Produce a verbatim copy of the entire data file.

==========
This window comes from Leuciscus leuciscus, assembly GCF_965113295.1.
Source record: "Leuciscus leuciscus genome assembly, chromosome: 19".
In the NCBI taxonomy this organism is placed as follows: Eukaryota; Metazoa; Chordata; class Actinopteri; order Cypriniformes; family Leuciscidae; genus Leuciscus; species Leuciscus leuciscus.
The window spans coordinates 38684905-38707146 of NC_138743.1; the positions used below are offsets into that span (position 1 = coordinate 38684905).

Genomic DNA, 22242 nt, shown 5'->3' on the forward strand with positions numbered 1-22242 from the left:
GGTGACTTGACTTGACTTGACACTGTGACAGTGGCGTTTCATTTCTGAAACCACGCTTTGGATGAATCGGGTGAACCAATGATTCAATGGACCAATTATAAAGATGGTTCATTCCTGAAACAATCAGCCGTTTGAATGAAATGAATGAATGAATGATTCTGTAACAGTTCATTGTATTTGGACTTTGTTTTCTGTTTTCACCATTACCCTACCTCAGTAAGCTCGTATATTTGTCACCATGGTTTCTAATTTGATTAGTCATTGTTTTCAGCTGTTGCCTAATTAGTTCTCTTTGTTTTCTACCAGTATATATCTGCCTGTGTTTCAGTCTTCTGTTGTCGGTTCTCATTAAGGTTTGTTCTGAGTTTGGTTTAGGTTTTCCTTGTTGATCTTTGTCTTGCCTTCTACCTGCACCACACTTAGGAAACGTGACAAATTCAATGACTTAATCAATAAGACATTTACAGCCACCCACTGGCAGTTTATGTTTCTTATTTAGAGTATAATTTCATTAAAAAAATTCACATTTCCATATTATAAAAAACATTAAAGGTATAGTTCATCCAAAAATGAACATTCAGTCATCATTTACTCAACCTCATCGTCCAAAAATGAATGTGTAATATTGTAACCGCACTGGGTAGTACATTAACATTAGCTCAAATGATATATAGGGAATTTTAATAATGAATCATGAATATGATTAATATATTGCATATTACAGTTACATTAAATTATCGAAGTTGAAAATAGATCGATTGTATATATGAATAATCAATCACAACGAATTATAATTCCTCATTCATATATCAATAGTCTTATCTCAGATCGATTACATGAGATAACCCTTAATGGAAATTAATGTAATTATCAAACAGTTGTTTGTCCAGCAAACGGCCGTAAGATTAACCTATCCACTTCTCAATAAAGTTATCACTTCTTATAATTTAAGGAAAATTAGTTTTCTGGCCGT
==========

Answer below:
This window comes from Leuciscus leuciscus, assembly GCF_965113295.1.
Source record: "Leuciscus leuciscus genome assembly, chromosome: 19".
In the NCBI taxonomy this organism is placed as follows: Eukaryota; Metazoa; Chordata; class Actinopteri; order Cypriniformes; family Leuciscidae; genus Leuciscus; species Leuciscus leuciscus.
The window spans coordinates 38684905-38707146 of NC_138743.1; the positions used below are offsets into that span (position 1 = coordinate 38684905).

Genomic DNA, 22242 nt, shown 5'->3' on the forward strand with positions numbered 1-22242 from the left:
GGTGACTTGACTTGACTTGACACTGTGACAGTGGCGTTTCATTTCTGAAACCACGCTTTGGATGAATCGGGTGAACCAATGATTCAATGGACCAATTATAAAGATGGTTCATTCCTGAAACAATCAGCCGTTTGAATGAAATGAATGAATGAATGATTCTGTAACAGTTCATTGTATTTGGACTTTGTTTTCTGTTTTCACCATTACCCTACCTCAGTAAGCTCGTATATTTGTCACCATGGTTTCTAATTTGATTAGTCATTGTTTTCAGCTGTTGCCTAATTAGTTCTCTTTGTTTTCTACCAGTATATATCTGCCTGTGTTTCAGTCTTCTGTTGTCGGTTCTCATTAAGGTTTGTTCTGAGTTTGGTTTAGGTTTTCCTTGTTGATCTTTGTCTTGCCTTCTACCTGCACCACACTTAGGAAACGTGACAAATTCAATGACTTAATCAATAAGACATTTACAGCCACCCACTGGCAGTTTATGTTTCTTATTTAGAGTATAATTTCATTAAAAAAATTCACATTTCCATATTATAAAAAACATTAAAGGTATAGTTCATCCAAAAATGAACATTCAGTCATCATTTACTCAACCTCATCGTCCAAAAATGAATGTGTAATATTGTAACCGCACTGGGTAGTACATTAACATTAGCTCAAATGATATATAGGGAATTTTAATAATGAATCATGAATATGATTAATATATTGCATATTACAGTTACATTAAATTATCGAAGTTGAAAATAGATCGATTGTATATATGAATAATCAATCACAACGAATTATAATTCCTCATTCATATATCAATAGTCTTATCTCAGATCGATTACATGAGATAACCCTTAATGGAAATTAATGTAATTATCAAACAGTTGTTTGTCCAGCAAACGGCCGTAAGATTAACCTATCCACTTCTCAATAAAGTTATCACTTCTTATAATTTAAGGAAAATTAGTTTTCTGGCCGT